Hoeven Outlines Efforts to Advance Regulatory Relief, Infrastructure Development & Energy Research

Senator Delivers Closing Address for 2017 Energy Council Conference

BISMARCK, N.D. – Senator John Hoeven today outlined his efforts to advance energy development in North Dakota and across North America at the Energy Council’s annual conference. As a member of the Senate Energy and Natural Resources Committee and the Senate Energy and Water Appropriations Committee, Hoeven is working to provide regulatory relief and support for infrastructure development and research into new technologies like carbon capture. The Energy Council is a legislative organization of 12 energy-producing states, including North Dakota, and two Canadian provinces.

“We can accomplish North American energy security if we support robust energy development,” Hoeven said. “That means having a regulatory framework in place that provides energy developers with certainty and empowers them to invest in research and infrastructure. In the first six months of this Congress, we have provided substantial regulatory relief. We will continue this effort, while also continuing to invest in developing new technologies to produce more energy with better environmental stewardship.”


  • Stopping the Waters of the U.S. Rule  Hoeven worked through the Appropriations Committee to defund the regulation in 2016 and 2017. In February, the president signed an executive order directing the Environmental Protection Agency (EPA) and the Army Corps of Engineers to rescind or revise the rule.
  • Repealing the Stream Buffer Rule – Hoeven helped introduce and pass legislation to rescind the one-size-fits-all Stream Buffer Rule, which was primarily based on mining practices in the Appalachian region and threatened to eliminate thousands of mining jobs.
  • Rolling Back Burdensome Regulations – Hoeven joined the president and Interior secretary to implement executive orders and begin rolling back regulations that hamper domestic energy production, including the EPA’s costly rules for coal-generating power plants, the Bureau of Land Management’s (BLM) hydraulic fracturing rule for federal lands, BLM’s methane rule and the moratorium on federal coal leasing. The senator also cosponsored and voted for a resolution to repeal the BLM methane rule.
  • Rescinding BLM “Planning 2.0” – Hoeven cosponsored and helped pass a resolution under the Congressional Review Act (CRA) to repeal the rule. This maintainedmultiple-use requirements for federal lands, including energy development.


  • Preventing Permit Delays for Oil & Gas Wells  Last Congress, Hoeven introduced the BLM Spacing Act, legislation that directs BLM to establish a pilot program to remove the requirement for a federal permit when 25 percent or less of the minerals are owned or held in trust by the federal government and there is no federal surface land.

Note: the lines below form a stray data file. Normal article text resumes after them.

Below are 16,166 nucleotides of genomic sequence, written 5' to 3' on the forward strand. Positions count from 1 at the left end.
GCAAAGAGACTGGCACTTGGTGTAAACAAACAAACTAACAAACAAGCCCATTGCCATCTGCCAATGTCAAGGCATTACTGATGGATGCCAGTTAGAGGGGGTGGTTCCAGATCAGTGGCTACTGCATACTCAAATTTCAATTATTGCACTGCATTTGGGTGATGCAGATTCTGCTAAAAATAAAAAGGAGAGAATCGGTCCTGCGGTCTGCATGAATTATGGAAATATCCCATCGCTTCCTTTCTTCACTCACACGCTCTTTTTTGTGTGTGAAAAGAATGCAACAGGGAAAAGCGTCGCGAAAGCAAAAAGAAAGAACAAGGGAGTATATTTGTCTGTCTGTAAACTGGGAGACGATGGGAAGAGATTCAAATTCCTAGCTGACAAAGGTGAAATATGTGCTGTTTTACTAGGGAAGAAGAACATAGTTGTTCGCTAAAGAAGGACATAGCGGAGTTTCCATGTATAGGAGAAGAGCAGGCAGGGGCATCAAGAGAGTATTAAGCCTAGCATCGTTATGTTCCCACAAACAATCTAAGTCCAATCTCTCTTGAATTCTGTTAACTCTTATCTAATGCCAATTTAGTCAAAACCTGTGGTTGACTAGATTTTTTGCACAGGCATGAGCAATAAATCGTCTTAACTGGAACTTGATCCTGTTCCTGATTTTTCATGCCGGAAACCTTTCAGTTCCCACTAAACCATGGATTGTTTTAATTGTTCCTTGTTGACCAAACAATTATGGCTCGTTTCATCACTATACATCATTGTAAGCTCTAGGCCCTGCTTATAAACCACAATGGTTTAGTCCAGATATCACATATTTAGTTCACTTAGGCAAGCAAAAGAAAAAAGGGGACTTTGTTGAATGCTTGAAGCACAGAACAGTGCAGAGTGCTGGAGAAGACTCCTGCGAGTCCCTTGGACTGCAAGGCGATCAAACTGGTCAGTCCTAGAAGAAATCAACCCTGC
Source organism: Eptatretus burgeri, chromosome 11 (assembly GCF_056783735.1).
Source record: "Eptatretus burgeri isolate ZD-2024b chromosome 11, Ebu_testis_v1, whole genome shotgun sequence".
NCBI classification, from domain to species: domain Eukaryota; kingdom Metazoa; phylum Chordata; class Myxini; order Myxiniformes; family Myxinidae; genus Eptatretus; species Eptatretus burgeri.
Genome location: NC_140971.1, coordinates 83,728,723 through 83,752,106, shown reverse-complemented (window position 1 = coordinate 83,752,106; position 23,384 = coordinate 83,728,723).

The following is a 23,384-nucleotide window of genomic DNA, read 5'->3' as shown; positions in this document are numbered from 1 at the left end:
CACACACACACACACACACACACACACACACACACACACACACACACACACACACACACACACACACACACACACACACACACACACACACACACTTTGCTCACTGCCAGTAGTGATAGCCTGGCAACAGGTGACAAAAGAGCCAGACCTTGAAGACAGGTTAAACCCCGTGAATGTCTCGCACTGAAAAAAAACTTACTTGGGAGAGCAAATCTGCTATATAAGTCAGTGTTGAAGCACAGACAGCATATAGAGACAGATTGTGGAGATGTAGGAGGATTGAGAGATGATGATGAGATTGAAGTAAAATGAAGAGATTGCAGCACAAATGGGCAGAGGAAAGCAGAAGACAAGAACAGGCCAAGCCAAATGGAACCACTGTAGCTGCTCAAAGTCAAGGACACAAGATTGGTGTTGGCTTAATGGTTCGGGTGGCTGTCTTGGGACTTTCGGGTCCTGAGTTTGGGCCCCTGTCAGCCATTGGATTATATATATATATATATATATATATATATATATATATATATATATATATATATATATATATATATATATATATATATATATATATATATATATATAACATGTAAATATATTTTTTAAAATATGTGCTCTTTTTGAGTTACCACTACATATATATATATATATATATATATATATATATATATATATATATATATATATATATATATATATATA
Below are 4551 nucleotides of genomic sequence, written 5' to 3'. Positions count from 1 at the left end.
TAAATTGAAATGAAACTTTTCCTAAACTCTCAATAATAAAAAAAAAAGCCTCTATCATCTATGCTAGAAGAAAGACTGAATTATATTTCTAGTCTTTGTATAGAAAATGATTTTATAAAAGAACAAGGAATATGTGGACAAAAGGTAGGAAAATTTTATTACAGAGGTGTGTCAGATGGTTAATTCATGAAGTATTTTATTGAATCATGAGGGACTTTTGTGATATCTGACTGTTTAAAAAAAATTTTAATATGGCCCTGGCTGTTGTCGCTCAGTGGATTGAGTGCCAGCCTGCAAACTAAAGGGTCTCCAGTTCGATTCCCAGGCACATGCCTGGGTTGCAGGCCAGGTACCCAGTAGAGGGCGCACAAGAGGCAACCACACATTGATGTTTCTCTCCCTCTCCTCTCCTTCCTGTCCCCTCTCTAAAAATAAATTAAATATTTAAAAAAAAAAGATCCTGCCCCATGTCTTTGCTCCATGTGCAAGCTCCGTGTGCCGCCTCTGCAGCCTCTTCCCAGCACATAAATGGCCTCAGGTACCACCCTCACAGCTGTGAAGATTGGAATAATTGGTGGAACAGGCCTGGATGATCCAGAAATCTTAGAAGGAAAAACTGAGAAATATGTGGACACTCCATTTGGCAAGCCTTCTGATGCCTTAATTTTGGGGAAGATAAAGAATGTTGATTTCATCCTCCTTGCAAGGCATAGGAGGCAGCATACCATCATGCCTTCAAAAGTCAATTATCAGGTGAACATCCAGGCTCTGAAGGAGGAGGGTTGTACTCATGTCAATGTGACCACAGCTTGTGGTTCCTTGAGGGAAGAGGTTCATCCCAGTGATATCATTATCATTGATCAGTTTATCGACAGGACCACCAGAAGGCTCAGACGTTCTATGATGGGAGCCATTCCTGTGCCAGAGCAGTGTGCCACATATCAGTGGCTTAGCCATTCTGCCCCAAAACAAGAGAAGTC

• Expediting Gas-Gathering Infrastructure – Hoeven has worked to reduce natural gas flaring by addressing the BLM’s backlog of permit applications for gas-gathering infrastructure and pressing for workable, state-led regulations. The senator helped introduce the bipartisan Natural Gas Gathering Enhancement Act last Congress, which sets deadlines for and expedites the permitting of natural gas gathering lines on federal and Indian land.
  • Streamlining Approval of Cross-Border Infrastructure – Hoeven is working to advance legislation similar to the North American Energy Infrastructure Act,which he introduced last Congress. This would prevent unnecessary delays for important energy infrastructure projects like pipelines and electrical transmission lines that cross the national boundaries between the U.S. and Canada or Mexico.


Hoeven continues working to support the development of commercially-viable clean coal technologies. To this end, the senator invited Energy Secretary Rick Perry to North Dakota during his recent confirmation process to see firsthand the innovative research and development in the state, including Project Tundra and the Allam Cycle.

Hoeven is also working to reintroduce the CO2 Regulatory Certainty Act, legislation to clarify tax guidelines so project developers are better able to claim the 45Q tax credit for carbon capture and sequestration (CCS) projects. In addition, Hoeven recently secured a first-in-the-nation approval from the EPA of North Dakota’s application for regulatory primacy over Class VI injection wells, which are used for geological sequestration or long-term storage of CO2. Both of these efforts will help encourage more companies to research, develop and deploy CCS technology for both traditional and renewable energy sources.